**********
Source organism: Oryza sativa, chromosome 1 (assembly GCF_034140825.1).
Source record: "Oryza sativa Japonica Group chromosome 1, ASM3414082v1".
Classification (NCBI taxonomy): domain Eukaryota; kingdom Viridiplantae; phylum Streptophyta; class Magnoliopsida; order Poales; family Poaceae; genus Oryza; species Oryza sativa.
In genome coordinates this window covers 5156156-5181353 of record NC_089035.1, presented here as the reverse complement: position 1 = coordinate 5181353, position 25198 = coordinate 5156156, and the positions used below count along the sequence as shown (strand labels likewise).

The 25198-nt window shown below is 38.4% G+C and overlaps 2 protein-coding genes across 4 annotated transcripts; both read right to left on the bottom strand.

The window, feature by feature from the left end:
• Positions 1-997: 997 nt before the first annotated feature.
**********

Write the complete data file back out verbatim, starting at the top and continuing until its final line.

Source organism: Oryza sativa, chromosome 1 (assembly GCF_034140825.1).
Source record: "Oryza sativa Japonica Group chromosome 1, ASM3414082v1".
Classification (NCBI taxonomy): domain Eukaryota; kingdom Viridiplantae; phylum Streptophyta; class Magnoliopsida; order Poales; family Poaceae; genus Oryza; species Oryza sativa.
In genome coordinates this window covers 5156156-5181353 of record NC_089035.1, presented here as the reverse complement: position 1 = coordinate 5181353, position 25198 = coordinate 5156156, and the positions used below count along the sequence as shown (strand labels likewise).

The 25198-nt window shown below is 38.4% G+C and overlaps 2 protein-coding genes across 4 annotated transcripts; both read right to left on the bottom strand.

The window, feature by feature from the left end:
• Positions 1-997: 997 nt before the first annotated feature.